I’ve spent much of the past week in Kyoto yet I feel as if I hardly touched the iceberg of what it had to offer.
For a bit of background, Tokyo’s only been Japan’s capital for about the last hundred and fifty years or so. For most of the rest of recorded history, it’s been all about Kyoto. So, basically, if you want new – you go to Tokyo, old – make your way to Kyoto.
The (major) problem with Kyoto is that its sights are on its outskirts, so it’s hard to feel like you’ve ‘done it all’. On my first day, Paul and I caught the shinkansen up from Osaka for the main day of the Gion Matsuri, the biggest festival in Japan. About two dozen elaborate floats were paraded around the city, and most people were dekked out in traditional dress. To be perfectly honest, it was actually a little boring; the floats all tended to look the same. Paul and I politely admired all of them before deciding to start ticking off Kyoto’s sights, with the first stop being the Silver Temple.
Only problem was, once we got there, after a half an hour bus ride and paying our entrance fee, we were faced with… scaffolding. Again, we politely took a picture of said scaffolding, had a walk around the surrounding gardens and then got the hell out of there, grumbling about the cheek of them asking for an entrance fee when the thing we’d come to see wasn’t even there.
It got better though. Next we headed to the Fushimi Inari, and explored the four kilometres of red torii gates up in the mountains. It had gotten dark by then and we had the place to ourselves, yet I was too freaked out by the stone cats (they were actually foxes) and real cats wandering around. I got some lovely photos though, and didn’t embarass myself much with my total lack of athletic ability.
Just down the road from Kyoto is Nara, which was the capital of the country basically when Tokyo and Kyoto weren’t. It’s main claim to fame is the Daibutsu, the largest indoor Buddha in the world, which is housed in the largest wooden building in the world. Very impressive, we gave it our nod of approval, which had been hard to obtain.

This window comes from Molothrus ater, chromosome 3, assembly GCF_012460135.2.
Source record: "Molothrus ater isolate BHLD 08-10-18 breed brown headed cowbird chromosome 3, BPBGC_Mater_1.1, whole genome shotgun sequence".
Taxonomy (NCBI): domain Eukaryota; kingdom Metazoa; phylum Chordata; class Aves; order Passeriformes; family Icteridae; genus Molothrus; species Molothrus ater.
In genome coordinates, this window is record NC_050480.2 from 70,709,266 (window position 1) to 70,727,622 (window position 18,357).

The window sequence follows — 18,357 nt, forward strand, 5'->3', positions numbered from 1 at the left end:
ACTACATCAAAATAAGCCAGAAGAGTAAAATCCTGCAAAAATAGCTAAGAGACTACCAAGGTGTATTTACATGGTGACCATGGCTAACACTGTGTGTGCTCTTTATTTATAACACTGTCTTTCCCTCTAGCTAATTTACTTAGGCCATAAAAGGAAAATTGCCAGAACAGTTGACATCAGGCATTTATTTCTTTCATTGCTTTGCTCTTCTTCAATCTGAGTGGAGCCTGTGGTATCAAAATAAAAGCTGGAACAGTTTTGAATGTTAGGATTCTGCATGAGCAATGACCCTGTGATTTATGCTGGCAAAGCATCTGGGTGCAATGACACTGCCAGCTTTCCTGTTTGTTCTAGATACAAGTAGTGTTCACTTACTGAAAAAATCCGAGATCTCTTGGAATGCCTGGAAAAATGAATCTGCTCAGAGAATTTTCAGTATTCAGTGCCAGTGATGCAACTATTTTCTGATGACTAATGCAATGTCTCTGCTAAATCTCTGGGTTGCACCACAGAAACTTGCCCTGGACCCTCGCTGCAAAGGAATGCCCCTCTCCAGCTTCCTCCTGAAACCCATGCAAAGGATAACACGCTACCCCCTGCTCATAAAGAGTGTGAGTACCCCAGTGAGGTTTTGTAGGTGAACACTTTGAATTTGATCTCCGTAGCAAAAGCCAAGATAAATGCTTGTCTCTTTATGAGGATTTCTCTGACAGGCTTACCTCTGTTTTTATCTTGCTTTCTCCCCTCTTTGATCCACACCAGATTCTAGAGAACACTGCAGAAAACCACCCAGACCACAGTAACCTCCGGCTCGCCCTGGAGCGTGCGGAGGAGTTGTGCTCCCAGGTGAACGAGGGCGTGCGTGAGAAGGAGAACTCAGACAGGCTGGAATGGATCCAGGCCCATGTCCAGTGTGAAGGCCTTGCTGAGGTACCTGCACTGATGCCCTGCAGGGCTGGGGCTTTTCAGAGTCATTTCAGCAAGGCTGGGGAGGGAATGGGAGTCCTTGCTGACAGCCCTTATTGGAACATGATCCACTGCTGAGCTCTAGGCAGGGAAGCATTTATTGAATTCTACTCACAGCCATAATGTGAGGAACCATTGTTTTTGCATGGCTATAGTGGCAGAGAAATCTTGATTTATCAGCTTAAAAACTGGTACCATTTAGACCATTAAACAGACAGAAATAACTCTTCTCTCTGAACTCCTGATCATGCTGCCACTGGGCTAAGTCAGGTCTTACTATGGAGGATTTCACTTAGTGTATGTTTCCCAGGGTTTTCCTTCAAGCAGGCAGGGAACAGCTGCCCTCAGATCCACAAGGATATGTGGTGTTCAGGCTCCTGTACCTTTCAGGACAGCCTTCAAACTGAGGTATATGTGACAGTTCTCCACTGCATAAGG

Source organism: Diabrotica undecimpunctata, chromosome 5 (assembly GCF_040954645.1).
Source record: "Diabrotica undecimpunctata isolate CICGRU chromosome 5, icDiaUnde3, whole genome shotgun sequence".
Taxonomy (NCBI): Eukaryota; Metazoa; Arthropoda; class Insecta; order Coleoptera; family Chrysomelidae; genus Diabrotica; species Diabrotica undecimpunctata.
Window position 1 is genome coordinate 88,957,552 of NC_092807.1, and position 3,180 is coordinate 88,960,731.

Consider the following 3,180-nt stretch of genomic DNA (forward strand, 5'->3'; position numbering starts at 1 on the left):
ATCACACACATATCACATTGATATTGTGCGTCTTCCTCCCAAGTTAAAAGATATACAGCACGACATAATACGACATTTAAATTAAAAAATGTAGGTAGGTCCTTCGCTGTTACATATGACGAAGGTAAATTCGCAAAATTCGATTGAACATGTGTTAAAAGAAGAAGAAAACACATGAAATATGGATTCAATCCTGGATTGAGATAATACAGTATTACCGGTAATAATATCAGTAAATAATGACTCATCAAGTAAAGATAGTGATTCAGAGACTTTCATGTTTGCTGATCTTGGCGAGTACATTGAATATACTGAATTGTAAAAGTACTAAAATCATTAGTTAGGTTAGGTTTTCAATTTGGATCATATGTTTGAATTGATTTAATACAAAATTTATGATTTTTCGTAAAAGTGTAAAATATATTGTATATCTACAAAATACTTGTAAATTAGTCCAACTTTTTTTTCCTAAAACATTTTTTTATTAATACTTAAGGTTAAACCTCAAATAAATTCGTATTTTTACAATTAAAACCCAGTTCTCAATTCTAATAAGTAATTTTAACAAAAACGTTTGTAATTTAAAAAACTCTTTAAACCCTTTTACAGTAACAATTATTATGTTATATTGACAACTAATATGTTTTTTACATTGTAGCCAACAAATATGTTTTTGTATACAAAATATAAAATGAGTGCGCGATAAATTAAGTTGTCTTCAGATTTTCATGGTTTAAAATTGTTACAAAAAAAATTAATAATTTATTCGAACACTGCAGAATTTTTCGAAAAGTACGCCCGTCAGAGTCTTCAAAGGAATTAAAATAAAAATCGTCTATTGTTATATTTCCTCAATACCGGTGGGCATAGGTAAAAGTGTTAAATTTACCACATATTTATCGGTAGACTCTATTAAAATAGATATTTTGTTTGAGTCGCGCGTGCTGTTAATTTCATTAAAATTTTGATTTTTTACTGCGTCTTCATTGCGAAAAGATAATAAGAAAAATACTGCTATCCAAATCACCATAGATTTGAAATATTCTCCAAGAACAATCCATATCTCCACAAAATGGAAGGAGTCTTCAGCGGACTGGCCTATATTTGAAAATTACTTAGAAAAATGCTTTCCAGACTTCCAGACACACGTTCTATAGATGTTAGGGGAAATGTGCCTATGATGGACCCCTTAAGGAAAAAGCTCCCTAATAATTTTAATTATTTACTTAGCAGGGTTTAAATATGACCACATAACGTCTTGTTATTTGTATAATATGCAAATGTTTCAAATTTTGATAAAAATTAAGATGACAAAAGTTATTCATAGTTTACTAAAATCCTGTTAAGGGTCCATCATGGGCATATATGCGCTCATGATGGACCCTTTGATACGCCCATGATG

I could go on and on about the dozens of temples and shrines that we have visited, but I’m pretty sure you’re already nodding off. We were a bit the same, so after getting a picture of the famed Golden Pavillion (Paul and an English guy we met in Beppu are having a competition – who can get the most photos that are exactly like the ones in Lonely Planet) we were tired. I was still a bit cranky with Beppu’s disappointing beach, so we headed a couple of hours down the coast to Shirahama, known for its lovely white sand which is of course from… Australia. So at least I knew it wouldn’t be crap this time. And it wasn’t – we had a great day, despite being both burnt to a crisp and wincing when getting up from bus seats for the next few days.
Paul’s also just as big of a sports nut as me so one night we decided to go up to Yokohama to see some soccer at the World Cup Stadium. That’s not like saying “let’s got to Kardinia Park tonight”. It’s more like “let’s go to Sydney for the evening”. But in Japan, it’s only a two hour train ride and there we were. The fans here (Yokohama versus Kashima) were just as nuts as those at the baseball in Osaka, not shutting up for the entire match despite the quality of the match being pretty poor. According to Paul, anyway. I really don’t know much about soccer, still. At least there was some scoring, though, so I was happy enough.
But perhaps best of all was what I got up to today, a cooking class I’d booked back home. It was at a lady’s house in the Kyoto suburbs, and it was just herself, me, and an American father and son. I’ve still got the menu of what we made but it’s upstairs, so from memory it was… actually, no, I won’t do it justice, and I’ll post it next time. But the best was definitely shittake mushrooms stuffed with prawns and battered as tempura. My mouth is still watering.
So, I’m really not done with Kyoto. I need to come back – my photo of a geisha turned out all fuzzy.